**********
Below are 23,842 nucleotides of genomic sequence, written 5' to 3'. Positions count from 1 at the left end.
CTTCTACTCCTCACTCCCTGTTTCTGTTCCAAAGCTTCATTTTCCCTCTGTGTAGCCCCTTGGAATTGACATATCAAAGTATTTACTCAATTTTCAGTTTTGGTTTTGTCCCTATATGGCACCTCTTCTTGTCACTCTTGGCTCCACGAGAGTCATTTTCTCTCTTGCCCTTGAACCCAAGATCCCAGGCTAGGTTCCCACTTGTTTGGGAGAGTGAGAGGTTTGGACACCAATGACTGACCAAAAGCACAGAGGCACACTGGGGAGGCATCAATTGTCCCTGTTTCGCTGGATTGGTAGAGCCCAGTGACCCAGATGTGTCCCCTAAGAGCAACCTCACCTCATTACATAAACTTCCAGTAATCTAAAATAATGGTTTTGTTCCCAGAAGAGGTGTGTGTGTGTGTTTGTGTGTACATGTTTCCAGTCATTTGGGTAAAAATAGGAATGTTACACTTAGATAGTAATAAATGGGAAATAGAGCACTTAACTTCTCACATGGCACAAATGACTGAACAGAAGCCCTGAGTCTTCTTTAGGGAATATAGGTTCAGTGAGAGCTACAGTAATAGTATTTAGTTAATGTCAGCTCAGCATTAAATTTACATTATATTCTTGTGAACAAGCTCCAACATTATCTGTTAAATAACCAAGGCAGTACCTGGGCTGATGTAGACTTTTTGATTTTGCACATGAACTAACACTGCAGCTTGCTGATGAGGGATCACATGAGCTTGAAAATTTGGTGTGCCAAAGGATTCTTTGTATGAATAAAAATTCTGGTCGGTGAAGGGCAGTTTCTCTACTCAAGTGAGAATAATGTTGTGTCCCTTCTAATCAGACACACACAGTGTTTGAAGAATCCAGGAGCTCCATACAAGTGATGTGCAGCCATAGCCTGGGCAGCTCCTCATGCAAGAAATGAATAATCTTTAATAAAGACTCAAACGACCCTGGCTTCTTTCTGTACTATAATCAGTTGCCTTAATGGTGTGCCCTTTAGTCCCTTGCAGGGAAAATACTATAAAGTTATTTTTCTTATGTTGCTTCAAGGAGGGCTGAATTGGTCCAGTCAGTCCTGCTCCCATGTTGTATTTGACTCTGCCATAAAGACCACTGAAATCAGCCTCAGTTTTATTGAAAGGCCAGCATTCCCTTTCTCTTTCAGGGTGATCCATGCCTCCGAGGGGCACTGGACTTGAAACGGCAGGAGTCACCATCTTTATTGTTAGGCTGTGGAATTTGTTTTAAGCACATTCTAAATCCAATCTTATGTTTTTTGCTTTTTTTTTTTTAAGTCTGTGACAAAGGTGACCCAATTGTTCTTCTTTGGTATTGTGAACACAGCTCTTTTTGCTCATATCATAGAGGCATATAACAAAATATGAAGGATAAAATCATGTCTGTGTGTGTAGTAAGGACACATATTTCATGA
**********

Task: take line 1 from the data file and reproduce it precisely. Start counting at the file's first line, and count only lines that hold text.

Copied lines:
Below are 23,842 nucleotides of genomic sequence, written 5' to 3'. Positions count from 1 at the left end.